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Rhythms - Paquita [1972, Chicago, Hyde Park High School]

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Video Identifier: V.2011-05-0489
Run Time
0h 33m 39s
Date Produced
"Rhythms" is a modern dance work choreographed by company member Richard Arve for Ruth Page's Chicago Ballet in the early 1970s.  It uses several tracks of popular music from the era, including "Embryo," "Children of the Grave," and "Into the Void" from Black Sabbath's 1971 album Master of Reality and Morton Subotnick's 1968 The Wild Bull (Part A).

"Paquita" is a ballet originally choreographed by Marius Petipa in the 1840s.  It appears to have been restaged for Ruth Page's Chicago Ballet by Larry Long.

This video represents rehearsals of both pieces; the former with music that cuts in and out, the latter without music.  The original container label suggests these rehearsals were filmed on November 30, 1972 at Hyde Park High School.  Lighting seems to be low so the video is dark in both cases.
The video begins with a shot of a man sweeping a stage; it then cuts to a long shot of that stage, now full of ten dancers, five standing and five crouching.  Those standing move slowly through ballet-based steps such as developés and attitudes, and then launch into more staccato movements from modern dance.  Those crouching pound rhythms on the stage floor before standing up as the others crouch down.  A similar series of movements follows; the groups trade places two more times as the dance continues.  Then, all roll around on the floor, after which a group of three dancers emerges and stands at the front.  They perform an ensemble dance involving both head movements and staccato steps.  They are then joined by another group of three before all disband and separate into two groups of five.  One group stands along the back curtain while the other group performs an ensemble dance.  Then a group of four comes out, followed by another group of four, then five, etc.  Each group performs ballet and modern steps with high energy.

As the music transitions from Black Sabbath to Morton Subotnick, the groups once again disperse and a group of five dancers forms alone onstage.  They move slowly, and are eventually joined by another group of five.  The groups form couples and perform both partnering and floorwork.  Half of the group leaves and as the music transitions back to Black Sabbath, the remaining five dancers begin to dance more vigorously; the other five then rejoin them.  More partnering and floorwork follows.  To complete the dance, the dancers disperse and reform on the ground, where all pound out a rhythm together.  

The video then cuts to a rehearsal of Paquita.  Two male/female couples stand posed in each of the upstage corners of the stage.  After apparently waiting for the music to begin, the upstage left group begins a mazurka-like dance back and forth across the stage.  Once it is complete and they resume their pose downstage, the other group follows suit.  Then both groups waltz in rows back and forth toward center.  The men then resume their poses while the four women perform an ensemble dance.  Afterwards, a couple's coda begins with the entry of a male soloist, then the corresponding female solist, and finally a brief and energetic pas de deux.  When they exit, the four women begin dancing again; they are soon rejoined by the four men.  The couple returns and the female soloist leads the other women in a women's ensemble dance; the male soloist then leads the men in joining them four couples' dances.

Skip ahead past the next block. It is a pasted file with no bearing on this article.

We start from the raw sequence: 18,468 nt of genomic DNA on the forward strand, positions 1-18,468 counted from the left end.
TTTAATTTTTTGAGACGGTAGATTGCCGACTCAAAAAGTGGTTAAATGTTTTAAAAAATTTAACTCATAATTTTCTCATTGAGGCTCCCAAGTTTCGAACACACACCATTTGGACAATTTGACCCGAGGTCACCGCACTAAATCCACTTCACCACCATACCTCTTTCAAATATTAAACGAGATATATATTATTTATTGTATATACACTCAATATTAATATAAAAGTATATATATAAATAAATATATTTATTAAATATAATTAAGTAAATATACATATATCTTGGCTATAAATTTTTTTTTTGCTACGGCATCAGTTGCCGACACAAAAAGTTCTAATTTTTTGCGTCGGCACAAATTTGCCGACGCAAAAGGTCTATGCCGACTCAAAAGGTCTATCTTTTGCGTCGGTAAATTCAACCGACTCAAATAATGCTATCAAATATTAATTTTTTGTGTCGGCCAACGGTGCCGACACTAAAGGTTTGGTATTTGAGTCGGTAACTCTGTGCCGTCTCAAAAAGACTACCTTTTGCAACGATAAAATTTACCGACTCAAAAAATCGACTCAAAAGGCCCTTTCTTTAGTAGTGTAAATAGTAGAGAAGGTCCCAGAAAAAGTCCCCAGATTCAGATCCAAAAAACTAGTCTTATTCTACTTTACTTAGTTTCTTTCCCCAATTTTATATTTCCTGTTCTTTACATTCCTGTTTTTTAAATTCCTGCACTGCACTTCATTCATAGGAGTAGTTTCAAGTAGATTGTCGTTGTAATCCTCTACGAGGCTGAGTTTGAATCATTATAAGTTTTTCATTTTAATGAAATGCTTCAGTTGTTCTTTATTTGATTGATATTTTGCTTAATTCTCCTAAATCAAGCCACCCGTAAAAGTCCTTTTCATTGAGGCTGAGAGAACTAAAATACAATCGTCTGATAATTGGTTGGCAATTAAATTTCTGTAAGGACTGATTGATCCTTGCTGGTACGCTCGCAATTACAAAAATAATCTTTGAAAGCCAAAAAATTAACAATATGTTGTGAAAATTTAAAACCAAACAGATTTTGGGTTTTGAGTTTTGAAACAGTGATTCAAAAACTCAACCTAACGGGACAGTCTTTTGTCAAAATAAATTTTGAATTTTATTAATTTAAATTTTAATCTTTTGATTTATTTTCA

When they all strike a final pose, the video goes black for several moments; it then picks up where it left off but with a different female soloist (or, at least, a differently dressed female soloist).  The central couple continues to lead the rest in an ensemble dance.  Eventually, all strike a final pose and the video goes black again, before returning this time to the four female dancers posed in a row.  They embark on an ensemble dance, after which the original female soloist enters and performs alone.  The rest then return to the stage two by two, and re-form for more ensemble dancing.  Eventually, the soloist joins them for another women's dance.  

After all strike a final pose, the soloist exits, followed by three of the four others, leaving one onstage to begin a solo variation.  Once she completes it, the video cuts to another of the four women standing in the same spot, where she begins her own solo variation.  Just as she finishes hers, the video again cuts to the third female dancer beginning a variation.  As she completes it, the video cuts once again to the beginning of a solo, this time performed by the female soloist.  Next, the video cuts to footage of the male solist dancing his variation.  He slips and botches his final landing, but the video continues on by cutting to the four female dancers once again entering all together.  After a brief ensemble dancem they pose along the sides and allow the male soloist another quick variation.  This is followed by the four male dancers entering for an ensemble dance, followed in turn by the entrance of the female soloist for her reprise.  The male soloist again enters and performs a quick allegro, after which the four female and four male dancers join together and dance.  They stop in poses while the second female soloist returns to dance in front of them.  The male soloist reenters a final time to join her for a pas de deux.  They then exit and allow the four couples do perform a final ensemble dance.  The video ends while they are doing so.
Additional Credit
Arve, Richard (is choreographer)
Black Sabbath (music)
Long, Larry (is choreographer)
Petipa, Marius (is choreographer)
Subotnick, Morton (music)
Related Place
Chicago (production location of)